CUDA Visual Profiler

Hi everyone,

I’m using CUDA Visual Profiler to analyze my CUDA program and I’m so confused. I’m executing exactly the same code in differents sessions, and the result differs. For instance the number of instructions is different between executions. The same happens with other parameters.

Is this normal or I am doing something wrong? If this is normal, can anyone explain the reason?

Thanks everyone.

Theoretically, this shouldn’t happen…
But since it’s happening in your case, the only thing that I can make out of this is the ‘race-condition’. You might be trying to write to a global memory location from all the threads and probably might be using it later for some condition checks.

keep in mind that the cuda profiler profile only one SM (Streaming Multiprocessor) so you will have consistent result only if all SM have the same work to do and ar all active (which appens only with enough threads blocks launched)
Hope that helps

Exactly. Tha’ts what I am doing. But I still understand why is happening. Could you explain me? I’m very iterested.


Let us say that there’s a variable ‘a’ in global memory. Now, you want to write to this location from every thread.
For eg. in thread ‘i’, suppose you want to do, ‘a = a + i;’
Now, we all know that only one fellow can write to the memory at any given time. Hence, if, let us say, all the threads want to do this operation at the same time, then, at the first cycle, only one of the thread succeeds in writing to ‘a’, while the remaining N-1 threads stall! Now, in the second cycle, some other thread succeeds, while the other N-2 threads stall, so on… till the Nth clock cycle, the last threads succeeds!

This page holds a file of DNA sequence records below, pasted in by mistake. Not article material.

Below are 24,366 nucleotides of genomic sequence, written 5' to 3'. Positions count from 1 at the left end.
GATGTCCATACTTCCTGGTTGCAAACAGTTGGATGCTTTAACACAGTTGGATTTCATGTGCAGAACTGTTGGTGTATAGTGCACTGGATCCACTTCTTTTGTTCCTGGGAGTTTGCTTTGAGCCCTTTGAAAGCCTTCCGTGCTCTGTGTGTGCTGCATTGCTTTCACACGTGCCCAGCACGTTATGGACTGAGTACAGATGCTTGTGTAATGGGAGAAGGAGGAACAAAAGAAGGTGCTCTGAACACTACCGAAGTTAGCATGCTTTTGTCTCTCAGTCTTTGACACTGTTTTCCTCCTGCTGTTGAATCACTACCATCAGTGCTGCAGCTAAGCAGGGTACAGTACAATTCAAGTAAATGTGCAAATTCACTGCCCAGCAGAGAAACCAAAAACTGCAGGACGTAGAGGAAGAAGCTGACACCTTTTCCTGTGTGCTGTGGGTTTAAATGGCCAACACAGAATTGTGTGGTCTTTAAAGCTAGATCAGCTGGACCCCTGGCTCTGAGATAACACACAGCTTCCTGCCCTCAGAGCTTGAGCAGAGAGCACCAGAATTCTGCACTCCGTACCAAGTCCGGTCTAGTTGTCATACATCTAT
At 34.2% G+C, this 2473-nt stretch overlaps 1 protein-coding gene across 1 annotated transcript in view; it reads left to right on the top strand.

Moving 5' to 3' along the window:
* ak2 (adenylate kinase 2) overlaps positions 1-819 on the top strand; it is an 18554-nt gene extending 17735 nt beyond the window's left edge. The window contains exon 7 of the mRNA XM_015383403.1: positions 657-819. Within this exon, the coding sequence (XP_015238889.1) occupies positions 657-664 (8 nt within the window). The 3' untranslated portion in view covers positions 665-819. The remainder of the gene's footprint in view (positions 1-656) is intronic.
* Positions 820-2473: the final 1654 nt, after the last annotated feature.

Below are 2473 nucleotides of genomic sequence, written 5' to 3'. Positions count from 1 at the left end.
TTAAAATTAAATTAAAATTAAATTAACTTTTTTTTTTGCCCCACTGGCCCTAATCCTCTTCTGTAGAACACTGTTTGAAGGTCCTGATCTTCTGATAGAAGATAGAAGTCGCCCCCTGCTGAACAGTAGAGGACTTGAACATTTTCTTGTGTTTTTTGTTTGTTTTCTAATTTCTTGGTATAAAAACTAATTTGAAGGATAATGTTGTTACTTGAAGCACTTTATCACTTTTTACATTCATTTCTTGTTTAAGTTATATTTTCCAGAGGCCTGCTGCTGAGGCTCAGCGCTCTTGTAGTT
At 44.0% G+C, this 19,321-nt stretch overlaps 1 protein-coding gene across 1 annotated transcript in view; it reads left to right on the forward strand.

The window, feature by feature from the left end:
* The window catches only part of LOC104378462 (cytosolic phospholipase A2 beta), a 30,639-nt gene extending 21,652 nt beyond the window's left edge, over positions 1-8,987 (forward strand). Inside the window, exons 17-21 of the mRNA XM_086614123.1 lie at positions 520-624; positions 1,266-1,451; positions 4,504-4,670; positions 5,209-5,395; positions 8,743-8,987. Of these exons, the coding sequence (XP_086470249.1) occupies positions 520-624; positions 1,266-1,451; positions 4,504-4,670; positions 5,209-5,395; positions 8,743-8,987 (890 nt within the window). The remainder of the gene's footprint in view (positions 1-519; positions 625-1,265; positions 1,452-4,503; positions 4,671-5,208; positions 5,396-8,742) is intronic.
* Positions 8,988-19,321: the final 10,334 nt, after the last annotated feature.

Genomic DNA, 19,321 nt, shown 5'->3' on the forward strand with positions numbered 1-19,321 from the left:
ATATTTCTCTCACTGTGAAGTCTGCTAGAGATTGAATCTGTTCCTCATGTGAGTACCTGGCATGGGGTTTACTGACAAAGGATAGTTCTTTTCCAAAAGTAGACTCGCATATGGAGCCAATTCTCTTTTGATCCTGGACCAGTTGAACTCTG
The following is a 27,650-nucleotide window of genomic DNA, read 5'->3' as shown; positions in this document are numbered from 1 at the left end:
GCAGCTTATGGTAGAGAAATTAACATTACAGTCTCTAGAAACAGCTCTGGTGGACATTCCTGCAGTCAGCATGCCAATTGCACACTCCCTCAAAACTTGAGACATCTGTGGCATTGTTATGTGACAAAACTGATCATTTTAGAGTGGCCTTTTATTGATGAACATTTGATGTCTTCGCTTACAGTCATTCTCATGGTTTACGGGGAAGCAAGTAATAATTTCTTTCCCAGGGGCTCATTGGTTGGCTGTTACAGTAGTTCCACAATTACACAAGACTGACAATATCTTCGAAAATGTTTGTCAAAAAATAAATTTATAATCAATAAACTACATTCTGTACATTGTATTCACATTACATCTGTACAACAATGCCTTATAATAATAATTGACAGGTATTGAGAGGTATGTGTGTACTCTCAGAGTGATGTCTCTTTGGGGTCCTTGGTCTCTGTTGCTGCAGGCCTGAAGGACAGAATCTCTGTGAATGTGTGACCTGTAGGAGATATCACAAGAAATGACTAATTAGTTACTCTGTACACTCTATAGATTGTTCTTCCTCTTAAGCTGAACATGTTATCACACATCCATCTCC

Whereas, ideally it should have taken one clock cycle to execute this instruction, now it has taken ‘N’ clocks!!!

Let us make this condition a bit more complicated :)
Let us say, you want to write to ‘a’ only when ‘a’ is even… (just a cooked up example)
i.e if(!(a % 2)) { a = a + i; }

Now, based the ‘current’ value of ‘a’, the threads which might be contending will change. Also, now it matters in which order the threads succeed in writing to memory!

This is one of the reasons for the discrepancy you observed. Noting the problems which you could run into if you have such conflicts to memory access, it is always strongly suggested not to use such method of programming.

Very clear example. Thank you very much!!!

This information will be very usefull to the test what I’m trying now. I’ll post another question referencing this post.

Once again. Thanks.